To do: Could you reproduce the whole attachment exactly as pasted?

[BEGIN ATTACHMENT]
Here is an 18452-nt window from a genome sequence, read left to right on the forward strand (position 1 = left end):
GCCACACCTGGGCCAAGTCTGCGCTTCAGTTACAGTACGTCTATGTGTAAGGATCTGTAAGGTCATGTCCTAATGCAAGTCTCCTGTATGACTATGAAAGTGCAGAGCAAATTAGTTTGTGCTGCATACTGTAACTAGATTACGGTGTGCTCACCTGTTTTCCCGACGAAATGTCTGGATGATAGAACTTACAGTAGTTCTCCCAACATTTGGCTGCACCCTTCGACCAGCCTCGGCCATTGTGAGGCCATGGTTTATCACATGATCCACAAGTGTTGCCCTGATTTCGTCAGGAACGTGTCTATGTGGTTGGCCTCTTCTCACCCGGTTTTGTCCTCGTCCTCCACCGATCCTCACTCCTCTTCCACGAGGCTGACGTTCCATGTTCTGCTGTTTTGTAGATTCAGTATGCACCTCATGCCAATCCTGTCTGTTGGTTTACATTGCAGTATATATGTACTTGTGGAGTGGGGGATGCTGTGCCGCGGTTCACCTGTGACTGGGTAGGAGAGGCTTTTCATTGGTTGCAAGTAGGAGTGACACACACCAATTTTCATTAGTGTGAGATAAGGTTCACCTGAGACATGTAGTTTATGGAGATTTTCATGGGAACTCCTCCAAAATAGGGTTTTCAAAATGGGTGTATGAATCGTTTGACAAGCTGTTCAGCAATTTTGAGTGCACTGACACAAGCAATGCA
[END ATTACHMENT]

Here is an 18452-nt window from a genome sequence, read left to right on the forward strand (position 1 = left end):
GCCACACCTGGGCCAAGTCTGCGCTTCAGTTACAGTACGTCTATGTGTAAGGATCTGTAAGGTCATGTCCTAATGCAAGTCTCCTGTATGACTATGAAAGTGCAGAGCAAATTAGTTTGTGCTGCATACTGTAACTAGATTACGGTGTGCTCACCTGTTTTCCCGACGAAATGTCTGGATGATAGAACTTACAGTAGTTCTCCCAACATTTGGCTGCACCCTTCGACCAGCCTCGGCCATTGTGAGGCCATGGTTTATCACATGATCCACAAGTGTTGCCCTGATTTCGTCAGGAACGTGTCTATGTGGTTGGCCTCTTCTCACCCGGTTTTGTCCTCGTCCTCCACCGATCCTCACTCCTCTTCCACGAGGCTGACGTTCCATGTTCTGCTGTTTTGTAGATTCAGTATGCACCTCATGCCAATCCTGTCTGTTGGTTTACATTGCAGTATATATGTACTTGTGGAGTGGGGGATGCTGTGCCGCGGTTCACCTGTGACTGGGTAGGAGAGGCTTTTCATTGGTTGCAAGTAGGAGTGACACACACCAATTTTCATTAGTGTGAGATAAGGTTCACCTGAGACATGTAGTTTATGGAGATTTTCATGGGAACTCCTCCAAAATAGGGTTTTCAAAATGGGTGTATGAATCGTTTGACAAGCTGTTCAGCAATTTTGAGTGCACTGACACAAGCAATGCA